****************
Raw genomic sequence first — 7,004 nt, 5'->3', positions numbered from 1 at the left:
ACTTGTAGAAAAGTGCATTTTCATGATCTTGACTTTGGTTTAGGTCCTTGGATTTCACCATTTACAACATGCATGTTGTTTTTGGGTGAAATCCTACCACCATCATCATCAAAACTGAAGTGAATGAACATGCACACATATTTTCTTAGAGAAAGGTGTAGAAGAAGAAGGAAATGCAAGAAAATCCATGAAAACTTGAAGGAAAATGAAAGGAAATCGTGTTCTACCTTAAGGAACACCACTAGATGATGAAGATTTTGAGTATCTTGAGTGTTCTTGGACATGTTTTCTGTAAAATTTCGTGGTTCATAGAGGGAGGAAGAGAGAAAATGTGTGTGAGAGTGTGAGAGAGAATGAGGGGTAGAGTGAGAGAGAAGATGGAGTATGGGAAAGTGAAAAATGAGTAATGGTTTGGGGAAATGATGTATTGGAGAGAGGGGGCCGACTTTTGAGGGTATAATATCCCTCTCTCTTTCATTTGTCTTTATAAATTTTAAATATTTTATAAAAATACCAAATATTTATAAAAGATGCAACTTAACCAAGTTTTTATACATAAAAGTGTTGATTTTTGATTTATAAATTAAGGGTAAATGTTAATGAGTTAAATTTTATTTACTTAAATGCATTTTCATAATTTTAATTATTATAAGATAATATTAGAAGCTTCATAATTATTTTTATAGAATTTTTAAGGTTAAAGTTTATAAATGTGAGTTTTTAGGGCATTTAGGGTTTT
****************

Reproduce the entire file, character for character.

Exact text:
Raw genomic sequence first — 7,004 nt, 5'->3', positions numbered from 1 at the left:
ACTTGTAGAAAAGTGCATTTTCATGATCTTGACTTTGGTTTAGGTCCTTGGATTTCACCATTTACAACATGCATGTTGTTTTTGGGTGAAATCCTACCACCATCATCATCAAAACTGAAGTGAATGAACATGCACACATATTTTCTTAGAGAAAGGTGTAGAAGAAGAAGGAAATGCAAGAAAATCCATGAAAACTTGAAGGAAAATGAAAGGAAATCGTGTTCTACCTTAAGGAACACCACTAGATGATGAAGATTTTGAGTATCTTGAGTGTTCTTGGACATGTTTTCTGTAAAATTTCGTGGTTCATAGAGGGAGGAAGAGAGAAAATGTGTGTGAGAGTGTGAGAGAGAATGAGGGGTAGAGTGAGAGAGAAGATGGAGTATGGGAAAGTGAAAAATGAGTAATGGTTTGGGGAAATGATGTATTGGAGAGAGGGGGCCGACTTTTGAGGGTATAATATCCCTCTCTCTTTCATTTGTCTTTATAAATTTTAAATATTTTATAAAAATACCAAATATTTATAAAAGATGCAACTTAACCAAGTTTTTATACATAAAAGTGTTGATTTTTGATTTATAAATTAAGGGTAAATGTTAATGAGTTAAATTTTATTTACTTAAATGCATTTTCATAATTTTAATTATTATAAGATAATATTAGAAGCTTCATAATTATTTTTATAGAATTTTTAAGGTTAAAGTTTATAAATGTGAGTTTTTAGGGCATTTAGGGTTTT